Antique_Victorian_Glass_locket
Antique_Victorian_Glass_locket Australian_Benjamin_&_Sons_locket
$995.00

  • Description
  • Specifications
  • History
  • A fine Victorian 9ct yellow gold glass locket. The double sided locket features a naturalistic design of foliage which is embellished with natural seed pearls and green garnet doublets. The locket is particularly special because it was made by Australian jeweller, Benjamin & Sons and has the ability to hold two photographs, one on either side of the gold glass case.

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  • Circa: Victorian
    Gemstone: Pearl and Green Garnet Doublets
    Material: 9ct Yellow Gold
    Measurements: 48.00 x 50.00 mm
    Maker: Benjamin & Sons
    Origin: Australian
  • The Victorian Period (1837 - 1901):



    The Victorian Period defined by none other than Queen Victoria herself, had three stages - the Romantic, the Grand and the Aesthetic.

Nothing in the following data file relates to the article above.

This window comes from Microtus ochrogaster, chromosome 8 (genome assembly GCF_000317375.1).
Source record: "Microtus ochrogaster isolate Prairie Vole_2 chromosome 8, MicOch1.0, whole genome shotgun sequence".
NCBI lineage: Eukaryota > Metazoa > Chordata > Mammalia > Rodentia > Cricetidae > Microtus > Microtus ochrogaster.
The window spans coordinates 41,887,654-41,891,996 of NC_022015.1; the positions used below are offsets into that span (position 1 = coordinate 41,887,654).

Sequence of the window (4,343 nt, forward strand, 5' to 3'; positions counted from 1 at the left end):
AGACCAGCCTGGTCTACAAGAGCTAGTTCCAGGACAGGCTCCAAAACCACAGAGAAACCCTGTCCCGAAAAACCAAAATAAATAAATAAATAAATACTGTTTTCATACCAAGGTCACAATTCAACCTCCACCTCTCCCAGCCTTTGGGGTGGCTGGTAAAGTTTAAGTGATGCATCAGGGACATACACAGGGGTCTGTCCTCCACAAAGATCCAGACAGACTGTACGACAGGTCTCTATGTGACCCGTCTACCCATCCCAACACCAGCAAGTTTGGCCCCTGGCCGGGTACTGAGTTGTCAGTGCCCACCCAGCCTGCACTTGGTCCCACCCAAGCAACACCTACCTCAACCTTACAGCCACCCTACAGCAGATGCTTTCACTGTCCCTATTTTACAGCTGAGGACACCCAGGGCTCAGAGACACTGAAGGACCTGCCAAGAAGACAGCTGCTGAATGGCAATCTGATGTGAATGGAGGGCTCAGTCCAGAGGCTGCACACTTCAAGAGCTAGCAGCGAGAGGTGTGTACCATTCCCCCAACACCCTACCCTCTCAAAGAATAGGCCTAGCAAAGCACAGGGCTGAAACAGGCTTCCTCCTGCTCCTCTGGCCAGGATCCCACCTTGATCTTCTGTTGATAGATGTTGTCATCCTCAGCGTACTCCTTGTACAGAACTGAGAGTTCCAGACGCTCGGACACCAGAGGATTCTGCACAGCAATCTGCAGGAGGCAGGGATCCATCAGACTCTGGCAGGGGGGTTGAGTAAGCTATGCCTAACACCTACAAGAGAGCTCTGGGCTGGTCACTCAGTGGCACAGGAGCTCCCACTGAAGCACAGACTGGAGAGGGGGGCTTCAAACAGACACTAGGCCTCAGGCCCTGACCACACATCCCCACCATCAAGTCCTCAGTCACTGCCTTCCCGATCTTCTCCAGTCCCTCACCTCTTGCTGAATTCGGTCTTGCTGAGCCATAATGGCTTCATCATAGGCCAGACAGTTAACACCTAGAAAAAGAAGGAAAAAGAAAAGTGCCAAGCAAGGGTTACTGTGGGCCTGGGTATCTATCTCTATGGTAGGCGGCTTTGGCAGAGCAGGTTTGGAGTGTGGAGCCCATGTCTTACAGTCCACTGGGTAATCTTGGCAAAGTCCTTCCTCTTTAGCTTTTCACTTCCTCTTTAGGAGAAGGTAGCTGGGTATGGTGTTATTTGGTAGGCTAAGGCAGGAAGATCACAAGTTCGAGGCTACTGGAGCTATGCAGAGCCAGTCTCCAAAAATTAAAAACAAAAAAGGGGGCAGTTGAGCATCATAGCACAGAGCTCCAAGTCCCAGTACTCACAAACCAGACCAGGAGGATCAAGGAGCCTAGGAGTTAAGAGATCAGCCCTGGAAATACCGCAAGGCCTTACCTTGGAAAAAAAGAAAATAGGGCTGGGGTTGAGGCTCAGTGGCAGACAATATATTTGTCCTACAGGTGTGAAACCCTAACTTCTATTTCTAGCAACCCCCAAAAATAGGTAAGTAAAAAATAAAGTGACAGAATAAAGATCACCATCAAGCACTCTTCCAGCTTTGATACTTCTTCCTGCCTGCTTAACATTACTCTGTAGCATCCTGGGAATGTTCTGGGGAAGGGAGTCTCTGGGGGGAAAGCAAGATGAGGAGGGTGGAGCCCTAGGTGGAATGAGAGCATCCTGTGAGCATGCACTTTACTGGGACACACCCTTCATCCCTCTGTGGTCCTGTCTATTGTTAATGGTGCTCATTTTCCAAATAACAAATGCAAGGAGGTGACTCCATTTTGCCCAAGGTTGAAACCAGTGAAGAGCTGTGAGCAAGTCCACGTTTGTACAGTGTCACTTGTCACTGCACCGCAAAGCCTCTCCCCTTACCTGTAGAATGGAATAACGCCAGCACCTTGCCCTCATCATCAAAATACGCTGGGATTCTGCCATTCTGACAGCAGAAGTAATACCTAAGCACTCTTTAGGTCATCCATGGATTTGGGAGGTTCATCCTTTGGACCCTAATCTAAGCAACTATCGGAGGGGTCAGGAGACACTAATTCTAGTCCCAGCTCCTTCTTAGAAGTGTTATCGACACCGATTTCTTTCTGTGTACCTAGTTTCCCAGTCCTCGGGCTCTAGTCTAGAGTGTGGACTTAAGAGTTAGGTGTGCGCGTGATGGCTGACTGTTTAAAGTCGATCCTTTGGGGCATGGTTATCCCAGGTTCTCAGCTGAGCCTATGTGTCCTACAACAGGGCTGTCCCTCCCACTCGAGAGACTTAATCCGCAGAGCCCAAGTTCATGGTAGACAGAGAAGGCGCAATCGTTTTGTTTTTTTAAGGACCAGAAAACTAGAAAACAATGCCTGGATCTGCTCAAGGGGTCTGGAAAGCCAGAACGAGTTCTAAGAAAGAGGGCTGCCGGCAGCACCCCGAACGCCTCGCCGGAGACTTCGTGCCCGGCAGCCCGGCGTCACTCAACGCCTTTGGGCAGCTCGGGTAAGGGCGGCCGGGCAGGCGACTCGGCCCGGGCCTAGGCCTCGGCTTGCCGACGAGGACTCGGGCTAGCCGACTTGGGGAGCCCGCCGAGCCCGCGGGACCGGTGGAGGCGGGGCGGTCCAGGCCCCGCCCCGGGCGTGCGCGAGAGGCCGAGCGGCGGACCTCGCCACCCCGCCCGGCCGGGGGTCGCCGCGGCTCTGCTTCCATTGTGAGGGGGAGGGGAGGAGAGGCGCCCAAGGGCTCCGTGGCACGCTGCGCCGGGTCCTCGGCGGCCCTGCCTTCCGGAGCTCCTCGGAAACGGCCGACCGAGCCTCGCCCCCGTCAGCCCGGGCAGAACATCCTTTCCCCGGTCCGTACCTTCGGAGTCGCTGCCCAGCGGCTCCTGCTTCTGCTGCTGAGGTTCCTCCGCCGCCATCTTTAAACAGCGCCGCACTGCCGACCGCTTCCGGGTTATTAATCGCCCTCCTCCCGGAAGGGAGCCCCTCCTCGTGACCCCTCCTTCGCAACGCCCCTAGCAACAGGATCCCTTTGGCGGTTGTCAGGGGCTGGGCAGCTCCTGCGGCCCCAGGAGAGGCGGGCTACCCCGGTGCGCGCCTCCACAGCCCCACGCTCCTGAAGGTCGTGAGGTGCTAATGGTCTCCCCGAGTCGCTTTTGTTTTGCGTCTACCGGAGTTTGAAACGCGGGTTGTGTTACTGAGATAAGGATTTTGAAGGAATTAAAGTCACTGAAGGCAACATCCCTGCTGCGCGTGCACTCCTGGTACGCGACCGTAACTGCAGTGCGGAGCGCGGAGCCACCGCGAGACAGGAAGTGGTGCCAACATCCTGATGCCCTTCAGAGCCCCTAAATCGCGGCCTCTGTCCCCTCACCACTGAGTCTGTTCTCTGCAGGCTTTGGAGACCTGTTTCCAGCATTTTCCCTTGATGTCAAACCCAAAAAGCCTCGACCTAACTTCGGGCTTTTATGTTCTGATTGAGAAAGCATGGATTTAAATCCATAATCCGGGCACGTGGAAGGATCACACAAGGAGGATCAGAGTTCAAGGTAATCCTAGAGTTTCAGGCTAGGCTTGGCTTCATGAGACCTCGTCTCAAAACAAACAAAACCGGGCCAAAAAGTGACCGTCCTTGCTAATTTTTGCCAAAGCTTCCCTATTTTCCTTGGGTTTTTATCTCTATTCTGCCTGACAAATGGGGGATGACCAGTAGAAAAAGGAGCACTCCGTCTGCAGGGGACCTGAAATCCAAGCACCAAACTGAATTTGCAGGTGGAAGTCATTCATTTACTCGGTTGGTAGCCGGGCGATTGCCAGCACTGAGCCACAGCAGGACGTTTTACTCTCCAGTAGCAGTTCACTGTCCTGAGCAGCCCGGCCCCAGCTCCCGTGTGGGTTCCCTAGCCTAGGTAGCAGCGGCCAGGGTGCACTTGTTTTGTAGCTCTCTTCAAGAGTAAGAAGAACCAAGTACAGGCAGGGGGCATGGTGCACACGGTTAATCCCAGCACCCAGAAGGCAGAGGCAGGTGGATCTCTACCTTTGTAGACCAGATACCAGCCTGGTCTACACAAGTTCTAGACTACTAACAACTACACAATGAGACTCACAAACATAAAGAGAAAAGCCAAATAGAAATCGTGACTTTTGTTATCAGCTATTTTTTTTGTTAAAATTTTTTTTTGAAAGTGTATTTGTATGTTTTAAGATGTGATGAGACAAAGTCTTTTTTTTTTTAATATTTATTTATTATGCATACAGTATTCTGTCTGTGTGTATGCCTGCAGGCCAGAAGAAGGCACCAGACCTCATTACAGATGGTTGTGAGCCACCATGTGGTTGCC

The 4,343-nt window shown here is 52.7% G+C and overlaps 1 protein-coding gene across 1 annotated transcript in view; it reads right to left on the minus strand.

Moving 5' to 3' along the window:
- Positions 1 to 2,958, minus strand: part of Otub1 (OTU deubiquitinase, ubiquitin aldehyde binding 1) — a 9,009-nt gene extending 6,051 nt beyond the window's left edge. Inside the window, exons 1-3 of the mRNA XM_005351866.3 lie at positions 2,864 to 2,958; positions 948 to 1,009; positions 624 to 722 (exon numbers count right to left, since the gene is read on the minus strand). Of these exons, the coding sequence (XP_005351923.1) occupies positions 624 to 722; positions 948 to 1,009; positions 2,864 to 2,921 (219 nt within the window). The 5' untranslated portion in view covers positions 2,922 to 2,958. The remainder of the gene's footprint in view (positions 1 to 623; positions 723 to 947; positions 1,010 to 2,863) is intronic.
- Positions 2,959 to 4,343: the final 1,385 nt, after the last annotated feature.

It was during the Romantic era that Queen Victoria married her Prince, Albert. Sentimental motifs such as; hearts, lover’s knots, flowers, bows, crescent moons and particularly serpents (which was subject to Queen Victoria’s engagement ring which represented enduring love) became extremely popular in jewellery design. Cameos, Enamelling and the use of bright coloured gemstones such as; garnets, amethysts, turquoise, pearls and diamonds gave way to the creation of jewellery that was beginning to speak a symbolic language of its own.






    The Grand era was a sombre period which saw Queen Victoria mourning the death of her beloved husband Albert. It encompassed 20 years during which time Victoria would only wear black and mourning jewellery. As a result the Whitby Jet industry flourished and onyx and deeper coloured garnets rose in popularity. Rings, lockets and brooches were commissioned with compartments for a lock of a loved one’s hair and were often engraved with the person’s name, age and date of death.






    The Aesthetic era saw a return to the light-heartedness of the Romantic Era. The discoveries being made through archaeology led to an Etruscan Revival with Greek, Roman and Renaissance influences becoming apparent in jewellery design as well as symbols of good luck and fortune.